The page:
Second, only data from individuals with access to employer-sponsored health insurance were captured. Approximately 40% of the individuals in the MarketScan data presented here were insured employees; the remainder had access to a health plan because a family member was insured. As the employment status of dependents/spouses was not recorded, it was not possible to quantify the overall employment rate of the individuals in the present analysis. Although the MarketScan databases are geographically diverse, covering the whole of the United States, they may underrepresent unemployed or uninsured individuals, and are therefore not necessarily representative of the whole population. This is particularly relevant for studies of ADHD, as adults with the disorder are 2 to 3 times less likely to be in full-time employment than non-ADHD controls.42,43 As a consequence, the present study may represent only a fraction of the overall picture of injury risks in adults with ADHD in the United States. Unemployment has also been shown to be more common among patients with depression than among those without the condition,44 so the risk of injuries among patients with depression may also be an underestimate of the rate in the general population.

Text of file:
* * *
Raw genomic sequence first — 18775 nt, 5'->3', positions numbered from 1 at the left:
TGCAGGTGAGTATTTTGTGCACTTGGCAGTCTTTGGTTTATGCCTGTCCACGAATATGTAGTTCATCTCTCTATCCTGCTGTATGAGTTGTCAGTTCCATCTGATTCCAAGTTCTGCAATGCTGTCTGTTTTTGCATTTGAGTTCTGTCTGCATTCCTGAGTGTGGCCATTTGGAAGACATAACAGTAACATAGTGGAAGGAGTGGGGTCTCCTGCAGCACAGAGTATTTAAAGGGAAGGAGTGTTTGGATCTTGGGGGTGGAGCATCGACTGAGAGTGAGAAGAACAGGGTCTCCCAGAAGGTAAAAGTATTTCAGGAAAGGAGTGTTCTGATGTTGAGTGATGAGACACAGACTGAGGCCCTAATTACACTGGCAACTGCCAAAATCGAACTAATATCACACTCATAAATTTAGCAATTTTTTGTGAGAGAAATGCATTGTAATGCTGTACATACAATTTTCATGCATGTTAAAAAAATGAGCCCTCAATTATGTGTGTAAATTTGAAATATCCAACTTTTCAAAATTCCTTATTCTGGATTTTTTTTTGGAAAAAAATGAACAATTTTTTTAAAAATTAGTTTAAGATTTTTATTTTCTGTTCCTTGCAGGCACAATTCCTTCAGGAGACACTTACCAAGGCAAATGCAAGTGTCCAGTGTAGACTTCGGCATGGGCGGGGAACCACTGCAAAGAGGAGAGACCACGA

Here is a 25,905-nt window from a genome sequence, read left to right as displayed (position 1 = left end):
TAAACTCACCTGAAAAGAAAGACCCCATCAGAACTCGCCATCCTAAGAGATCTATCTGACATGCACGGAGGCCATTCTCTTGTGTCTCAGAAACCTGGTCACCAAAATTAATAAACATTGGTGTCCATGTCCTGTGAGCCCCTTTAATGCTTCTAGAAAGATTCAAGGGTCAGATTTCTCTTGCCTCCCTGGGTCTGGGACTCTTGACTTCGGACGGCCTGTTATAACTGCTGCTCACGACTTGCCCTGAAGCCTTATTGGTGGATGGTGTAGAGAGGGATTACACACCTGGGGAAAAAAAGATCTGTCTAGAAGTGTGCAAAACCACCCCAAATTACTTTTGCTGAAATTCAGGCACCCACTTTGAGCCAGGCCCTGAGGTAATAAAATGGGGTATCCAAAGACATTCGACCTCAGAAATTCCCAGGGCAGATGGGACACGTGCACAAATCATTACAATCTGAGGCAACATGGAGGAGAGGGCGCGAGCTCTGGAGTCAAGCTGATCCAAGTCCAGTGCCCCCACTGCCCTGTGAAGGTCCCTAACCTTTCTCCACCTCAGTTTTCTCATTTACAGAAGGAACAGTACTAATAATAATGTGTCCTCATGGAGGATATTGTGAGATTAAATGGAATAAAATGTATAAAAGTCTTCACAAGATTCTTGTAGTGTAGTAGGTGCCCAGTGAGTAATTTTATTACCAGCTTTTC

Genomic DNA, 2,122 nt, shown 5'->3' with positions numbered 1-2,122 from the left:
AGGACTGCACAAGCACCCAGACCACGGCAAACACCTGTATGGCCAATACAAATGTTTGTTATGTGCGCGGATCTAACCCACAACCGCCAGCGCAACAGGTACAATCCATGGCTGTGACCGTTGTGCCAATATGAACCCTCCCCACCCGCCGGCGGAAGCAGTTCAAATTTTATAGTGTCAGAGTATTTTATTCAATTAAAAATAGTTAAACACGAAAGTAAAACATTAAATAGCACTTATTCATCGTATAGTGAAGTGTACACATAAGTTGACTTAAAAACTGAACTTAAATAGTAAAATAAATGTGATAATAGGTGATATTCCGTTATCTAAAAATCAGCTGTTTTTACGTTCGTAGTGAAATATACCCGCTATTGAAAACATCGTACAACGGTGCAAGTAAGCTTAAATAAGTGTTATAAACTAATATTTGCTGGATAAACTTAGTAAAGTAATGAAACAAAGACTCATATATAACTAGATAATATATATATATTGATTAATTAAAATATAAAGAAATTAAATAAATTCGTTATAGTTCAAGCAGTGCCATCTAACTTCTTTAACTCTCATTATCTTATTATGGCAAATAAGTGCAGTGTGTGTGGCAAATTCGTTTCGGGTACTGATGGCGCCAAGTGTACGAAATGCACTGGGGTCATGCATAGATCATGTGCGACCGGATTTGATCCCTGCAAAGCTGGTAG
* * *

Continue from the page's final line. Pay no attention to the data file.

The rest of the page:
Finally, individuals who died during 2006 were not eligible for inclusion in the study because they were not enrolled in a health plan for all 12 months of the year. Consequently, data relating to the frequency of fatal injuries could not be measured, and it should not be inferred from our data that individuals with ADHD did not incur serious injuries.